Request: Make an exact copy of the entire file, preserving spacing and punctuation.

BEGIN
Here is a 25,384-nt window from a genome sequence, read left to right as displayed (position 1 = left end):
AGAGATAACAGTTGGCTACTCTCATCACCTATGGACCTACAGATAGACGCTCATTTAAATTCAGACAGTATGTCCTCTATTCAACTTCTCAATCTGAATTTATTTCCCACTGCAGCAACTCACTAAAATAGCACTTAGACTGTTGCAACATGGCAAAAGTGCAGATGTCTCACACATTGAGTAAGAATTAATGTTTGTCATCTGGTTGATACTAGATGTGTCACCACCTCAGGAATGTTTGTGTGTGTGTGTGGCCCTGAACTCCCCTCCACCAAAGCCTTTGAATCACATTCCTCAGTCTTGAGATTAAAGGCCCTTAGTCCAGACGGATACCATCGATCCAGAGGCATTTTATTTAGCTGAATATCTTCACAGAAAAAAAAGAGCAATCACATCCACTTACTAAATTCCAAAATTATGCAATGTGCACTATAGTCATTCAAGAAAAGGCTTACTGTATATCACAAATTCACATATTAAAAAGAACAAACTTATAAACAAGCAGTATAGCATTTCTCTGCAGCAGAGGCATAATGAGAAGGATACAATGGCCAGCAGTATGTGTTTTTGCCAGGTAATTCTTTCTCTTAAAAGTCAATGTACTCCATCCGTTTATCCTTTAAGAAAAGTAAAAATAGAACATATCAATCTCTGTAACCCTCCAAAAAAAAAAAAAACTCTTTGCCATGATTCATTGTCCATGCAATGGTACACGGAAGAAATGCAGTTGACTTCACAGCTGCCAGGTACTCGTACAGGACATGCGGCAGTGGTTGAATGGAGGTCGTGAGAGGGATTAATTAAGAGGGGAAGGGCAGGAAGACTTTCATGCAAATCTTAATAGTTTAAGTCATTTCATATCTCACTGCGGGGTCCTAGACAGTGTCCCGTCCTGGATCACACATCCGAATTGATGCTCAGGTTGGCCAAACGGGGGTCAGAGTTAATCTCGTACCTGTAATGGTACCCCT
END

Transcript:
Here is a 25,384-nt window from a genome sequence, read left to right as displayed (position 1 = left end):
AGAGATAACAGTTGGCTACTCTCATCACCTATGGACCTACAGATAGACGCTCATTTAAATTCAGACAGTATGTCCTCTATTCAACTTCTCAATCTGAATTTATTTCCCACTGCAGCAACTCACTAAAATAGCACTTAGACTGTTGCAACATGGCAAAAGTGCAGATGTCTCACACATTGAGTAAGAATTAATGTTTGTCATCTGGTTGATACTAGATGTGTCACCACCTCAGGAATGTTTGTGTGTGTGTGTGGCCCTGAACTCCCCTCCACCAAAGCCTTTGAATCACATTCCTCAGTCTTGAGATTAAAGGCCCTTAGTCCAGACGGATACCATCGATCCAGAGGCATTTTATTTAGCTGAATATCTTCACAGAAAAAAAAGAGCAATCACATCCACTTACTAAATTCCAAAATTATGCAATGTGCACTATAGTCATTCAAGAAAAGGCTTACTGTATATCACAAATTCACATATTAAAAAGAACAAACTTATAAACAAGCAGTATAGCATTTCTCTGCAGCAGAGGCATAATGAGAAGGATACAATGGCCAGCAGTATGTGTTTTTGCCAGGTAATTCTTTCTCTTAAAAGTCAATGTACTCCATCCGTTTATCCTTTAAGAAAAGTAAAAATAGAACATATCAATCTCTGTAACCCTCCAAAAAAAAAAAAAACTCTTTGCCATGATTCATTGTCCATGCAATGGTACACGGAAGAAATGCAGTTGACTTCACAGCTGCCAGGTACTCGTACAGGACATGCGGCAGTGGTTGAATGGAGGTCGTGAGAGGGATTAATTAAGAGGGGAAGGGCAGGAAGACTTTCATGCAAATCTTAATAGTTTAAGTCATTTCATATCTCACTGCGGGGTCCTAGACAGTGTCCCGTCCTGGATCACACATCCGAATTGATGCTCAGGTTGGCCAAACGGGGGTCAGAGTTAATCTCGTACCTGTAATGGTACCCCT